March 23, 4:30 p.m.
Jessica: CRITICISM FROM ALL SIDES
When I hang up from my unpleasant call with Claire, I just sit there. I worked twelve-hour days all last week—with time set aside to help Lori with her schoolwork—and it already looks like I’ll be doing it again this week.
Though I’m working harder than I ever worked in my life, no one knows. Who saw me checking email at 7:30 this morning before Lori woke up? Who knows I was toiling at my desk, handling phone calls until my ears hurt? Claire, who is working fifty miles away in some tree-lined suburb, has no idea. When she calls, I can’t see her face or gestures to help me figure her out. And she and the rest of the staff are nearly as hard to gauge at online meetings with their jerky movements and sometimes pixillated images.
After that first story, I thought I’d be set. Claire praised my enterprise, even though I did step on Dan’s toes. That was, however, the only time last week she said something complimentary to me. Ever since, she’s been critical of my reporting and my writing.
What? You’d like to read earlier chapters? You’ll find both written and audio versions right here.
Today’s call was more of the same. I turned in exactly what she asked for, with plenty of good quotes and clever turns of a phrase. So I wasn’t ready for the complaints when she called.
“Hi, Claire,” I answer the phone, anticipating at least a little praise for my good story.
Even her “hello” sounds miffed, as if she said it while gritting her teeth. My own good mood plummets with one word. I sit up a little straighter and wipe that smug smile off my face. I’m already ashamed of myself for my poor work. It feels like middle school English when I failed to turn in an essay on time.
I have to hand it to Claire. She’s blunt. “Your story wasn’t up to the paper’s standards but because we saved the space for it, I reworked it so it read much better.”
What does she mean by this? I want to ask but can’t before she plows ahead.
“You’ll have to do better tomorrow. Did you let Dan read your story before you submitted it?”
Did I do what? Why would I do that? He was writing one story and I wrote another. Am I an editorial assistant all over again?
But before I can ask what she’s talking about, she goes on. “Dan’s not happy with the way you’re approaching your stories. He said you are having trouble getting to your contacts and when you do you’re not asking the right questions.”
“But Claire,” I finally squeeze in a teeny little protest. “You liked my interview with Dr. Marino. And Friday, I got hold of a couple who had to self-quarantine after a cruise? Dan told me it was just the kind of story you like.”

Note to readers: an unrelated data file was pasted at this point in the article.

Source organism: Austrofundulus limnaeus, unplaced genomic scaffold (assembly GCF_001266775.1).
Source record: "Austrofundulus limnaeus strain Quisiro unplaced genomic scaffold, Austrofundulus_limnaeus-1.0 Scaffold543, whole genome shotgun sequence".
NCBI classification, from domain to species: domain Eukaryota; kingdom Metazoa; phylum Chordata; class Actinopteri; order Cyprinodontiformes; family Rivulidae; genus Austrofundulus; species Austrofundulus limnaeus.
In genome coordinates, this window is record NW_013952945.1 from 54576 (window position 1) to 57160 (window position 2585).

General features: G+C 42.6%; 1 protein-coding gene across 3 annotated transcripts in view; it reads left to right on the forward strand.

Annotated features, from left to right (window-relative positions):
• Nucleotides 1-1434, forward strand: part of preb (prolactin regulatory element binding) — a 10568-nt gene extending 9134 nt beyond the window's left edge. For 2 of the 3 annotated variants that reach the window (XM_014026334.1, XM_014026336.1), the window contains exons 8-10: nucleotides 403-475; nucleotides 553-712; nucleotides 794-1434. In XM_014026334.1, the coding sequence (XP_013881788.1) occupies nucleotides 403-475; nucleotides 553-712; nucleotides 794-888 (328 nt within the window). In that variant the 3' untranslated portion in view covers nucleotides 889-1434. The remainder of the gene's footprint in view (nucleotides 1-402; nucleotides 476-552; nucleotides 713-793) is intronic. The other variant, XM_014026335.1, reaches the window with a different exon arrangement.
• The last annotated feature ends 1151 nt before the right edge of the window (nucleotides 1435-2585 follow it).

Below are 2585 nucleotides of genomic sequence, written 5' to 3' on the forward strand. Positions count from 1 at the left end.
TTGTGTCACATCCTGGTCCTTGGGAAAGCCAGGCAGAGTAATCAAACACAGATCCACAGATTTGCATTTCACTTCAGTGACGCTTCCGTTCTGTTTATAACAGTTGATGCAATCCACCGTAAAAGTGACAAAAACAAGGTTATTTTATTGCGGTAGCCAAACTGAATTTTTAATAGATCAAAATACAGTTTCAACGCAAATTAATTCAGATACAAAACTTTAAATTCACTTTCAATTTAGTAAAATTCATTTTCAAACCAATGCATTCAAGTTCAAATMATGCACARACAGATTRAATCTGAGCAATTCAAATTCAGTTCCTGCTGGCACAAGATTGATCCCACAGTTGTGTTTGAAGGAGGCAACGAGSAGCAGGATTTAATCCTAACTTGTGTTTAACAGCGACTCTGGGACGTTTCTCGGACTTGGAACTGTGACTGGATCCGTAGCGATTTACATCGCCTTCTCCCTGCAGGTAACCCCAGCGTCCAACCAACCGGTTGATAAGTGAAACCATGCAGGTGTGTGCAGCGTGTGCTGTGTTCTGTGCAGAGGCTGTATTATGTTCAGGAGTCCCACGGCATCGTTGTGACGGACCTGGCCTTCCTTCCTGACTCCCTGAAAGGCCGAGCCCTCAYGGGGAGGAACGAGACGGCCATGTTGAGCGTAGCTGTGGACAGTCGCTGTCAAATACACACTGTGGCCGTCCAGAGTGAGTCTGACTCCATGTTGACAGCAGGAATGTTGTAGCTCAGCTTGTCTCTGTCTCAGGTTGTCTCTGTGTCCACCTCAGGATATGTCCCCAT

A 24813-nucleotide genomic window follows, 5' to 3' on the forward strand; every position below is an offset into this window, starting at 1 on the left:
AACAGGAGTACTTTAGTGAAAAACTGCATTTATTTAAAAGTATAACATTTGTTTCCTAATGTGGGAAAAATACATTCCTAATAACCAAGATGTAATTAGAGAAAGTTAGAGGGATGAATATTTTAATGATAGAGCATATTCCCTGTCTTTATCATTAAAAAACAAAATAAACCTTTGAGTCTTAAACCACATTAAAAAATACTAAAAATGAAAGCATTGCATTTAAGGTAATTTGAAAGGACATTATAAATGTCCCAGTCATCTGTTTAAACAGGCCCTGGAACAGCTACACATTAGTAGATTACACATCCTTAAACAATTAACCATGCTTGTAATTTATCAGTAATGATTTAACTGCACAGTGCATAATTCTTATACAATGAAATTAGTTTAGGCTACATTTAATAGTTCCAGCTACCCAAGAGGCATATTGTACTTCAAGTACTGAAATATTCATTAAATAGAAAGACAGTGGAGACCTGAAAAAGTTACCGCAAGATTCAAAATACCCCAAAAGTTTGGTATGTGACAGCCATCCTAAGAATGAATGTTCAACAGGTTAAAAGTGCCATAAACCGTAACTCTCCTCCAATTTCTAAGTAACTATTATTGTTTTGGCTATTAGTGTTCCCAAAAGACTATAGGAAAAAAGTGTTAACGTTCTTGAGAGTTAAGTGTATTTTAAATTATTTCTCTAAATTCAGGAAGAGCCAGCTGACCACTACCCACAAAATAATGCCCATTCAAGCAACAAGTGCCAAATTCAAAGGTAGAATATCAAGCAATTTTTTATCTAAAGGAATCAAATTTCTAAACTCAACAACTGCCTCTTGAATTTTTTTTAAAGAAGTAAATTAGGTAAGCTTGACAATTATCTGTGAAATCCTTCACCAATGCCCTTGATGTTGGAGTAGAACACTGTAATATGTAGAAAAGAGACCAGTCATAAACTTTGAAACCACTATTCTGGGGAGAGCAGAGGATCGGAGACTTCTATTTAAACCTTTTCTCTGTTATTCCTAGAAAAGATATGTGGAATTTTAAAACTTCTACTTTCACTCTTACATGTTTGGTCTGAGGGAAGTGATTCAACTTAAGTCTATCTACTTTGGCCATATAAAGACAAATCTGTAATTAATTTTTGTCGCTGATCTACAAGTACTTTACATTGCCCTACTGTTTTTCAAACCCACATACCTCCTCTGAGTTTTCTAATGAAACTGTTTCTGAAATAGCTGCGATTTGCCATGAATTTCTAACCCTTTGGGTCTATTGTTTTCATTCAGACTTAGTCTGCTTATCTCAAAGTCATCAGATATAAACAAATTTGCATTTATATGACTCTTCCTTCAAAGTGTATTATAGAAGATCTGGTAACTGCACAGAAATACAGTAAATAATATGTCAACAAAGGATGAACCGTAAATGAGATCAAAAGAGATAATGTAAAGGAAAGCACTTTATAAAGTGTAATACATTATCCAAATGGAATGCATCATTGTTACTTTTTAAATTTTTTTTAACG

“Dan said he handed that story to you and that you bungled it.”
So now they’re discussing my performance behind my back? I didn’t expect that. That two-faced SOB. He’s saying one thing to me and something else altogether to our supervisor. What the hell? She lets it go at that, hanging up and leaving me with no clear answers.
Discouraged and feeling betrayed, I shut down my laptop. Damn if I’m going to keep working after a dressing down like that. I won’t read even one more email. Tomorrow’s story can wait.
Maybe I need a soothing beverage. Or maybe dinner. As I consider what would make me feel better, I overhear Lori’s chatter in the dining room.
She has taken over the table as her office, complete with an in box beside which she has stacked her school folders, her pencil case and an old datebook of mine. Her finished assignments go, of course, in the out box on the sideboard. She even has a toy phone at the ready. Dressed in her stay-at-home uniform of pink leotard and tutu, she’s reading aloud to her dolls.
I’m so glad, and relieved, Lori is keeping herself occupied. I’ve enjoyed listening to her chatter during lunch and while I get dinner on the table. She’s been so diligent about her homework and didn’t complain too much when I said her ballet lessons on Saturday had been canceled. She’s still got that feeling she’s on summer vacation.
I’m staring in the refrigerator when Lori taps me on the shoulder and hands me her math paper. “Mommy, I finished this while you were on the phone. Can I go outside?”
It’s enough to shake me out of my bad mood.